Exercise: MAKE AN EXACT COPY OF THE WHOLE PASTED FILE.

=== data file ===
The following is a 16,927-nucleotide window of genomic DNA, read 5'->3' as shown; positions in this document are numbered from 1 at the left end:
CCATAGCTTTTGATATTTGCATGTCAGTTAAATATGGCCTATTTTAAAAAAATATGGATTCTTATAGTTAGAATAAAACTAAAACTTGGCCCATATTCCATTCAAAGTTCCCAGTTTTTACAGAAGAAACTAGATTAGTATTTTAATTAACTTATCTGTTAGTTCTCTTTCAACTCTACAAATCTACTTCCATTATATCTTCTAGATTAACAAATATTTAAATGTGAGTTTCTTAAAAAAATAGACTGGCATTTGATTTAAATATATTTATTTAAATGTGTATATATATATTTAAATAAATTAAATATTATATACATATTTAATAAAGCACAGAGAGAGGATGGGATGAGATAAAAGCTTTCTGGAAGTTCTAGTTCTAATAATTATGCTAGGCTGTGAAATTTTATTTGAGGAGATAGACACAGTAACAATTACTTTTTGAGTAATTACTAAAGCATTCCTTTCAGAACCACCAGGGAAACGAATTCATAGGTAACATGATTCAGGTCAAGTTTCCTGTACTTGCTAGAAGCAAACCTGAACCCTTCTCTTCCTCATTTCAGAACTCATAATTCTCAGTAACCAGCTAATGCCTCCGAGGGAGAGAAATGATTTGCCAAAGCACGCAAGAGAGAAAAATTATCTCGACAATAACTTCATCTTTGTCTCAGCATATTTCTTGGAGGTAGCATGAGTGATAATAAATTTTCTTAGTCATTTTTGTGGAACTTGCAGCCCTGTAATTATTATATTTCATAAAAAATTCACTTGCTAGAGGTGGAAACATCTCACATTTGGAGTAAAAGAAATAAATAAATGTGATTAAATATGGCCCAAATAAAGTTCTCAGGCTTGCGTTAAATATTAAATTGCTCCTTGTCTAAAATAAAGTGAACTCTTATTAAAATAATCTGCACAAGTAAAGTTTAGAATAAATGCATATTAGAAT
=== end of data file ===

The following is a 16,927-nucleotide window of genomic DNA, read 5'->3' as shown; positions in this document are numbered from 1 at the left end:
CCATAGCTTTTGATATTTGCATGTCAGTTAAATATGGCCTATTTTAAAAAAATATGGATTCTTATAGTTAGAATAAAACTAAAACTTGGCCCATATTCCATTCAAAGTTCCCAGTTTTTACAGAAGAAACTAGATTAGTATTTTAATTAACTTATCTGTTAGTTCTCTTTCAACTCTACAAATCTACTTCCATTATATCTTCTAGATTAACAAATATTTAAATGTGAGTTTCTTAAAAAAATAGACTGGCATTTGATTTAAATATATTTATTTAAATGTGTATATATATATTTAAATAAATTAAATATTATATACATATTTAATAAAGCACAGAGAGAGGATGGGATGAGATAAAAGCTTTCTGGAAGTTCTAGTTCTAATAATTATGCTAGGCTGTGAAATTTTATTTGAGGAGATAGACACAGTAACAATTACTTTTTGAGTAATTACTAAAGCATTCCTTTCAGAACCACCAGGGAAACGAATTCATAGGTAACATGATTCAGGTCAAGTTTCCTGTACTTGCTAGAAGCAAACCTGAACCCTTCTCTTCCTCATTTCAGAACTCATAATTCTCAGTAACCAGCTAATGCCTCCGAGGGAGAGAAATGATTTGCCAAAGCACGCAAGAGAGAAAAATTATCTCGACAATAACTTCATCTTTGTCTCAGCATATTTCTTGGAGGTAGCATGAGTGATAATAAATTTTCTTAGTCATTTTTGTGGAACTTGCAGCCCTGTAATTATTATATTTCATAAAAAATTCACTTGCTAGAGGTGGAAACATCTCACATTTGGAGTAAAAGAAATAAATAAATGTGATTAAATATGGCCCAAATAAAGTTCTCAGGCTTGCGTTAAATATTAAATTGCTCCTTGTCTAAAATAAAGTGAACTCTTATTAAAATAATCTGCACAAGTAAAGTTTAGAATAAATGCATATTAGAAT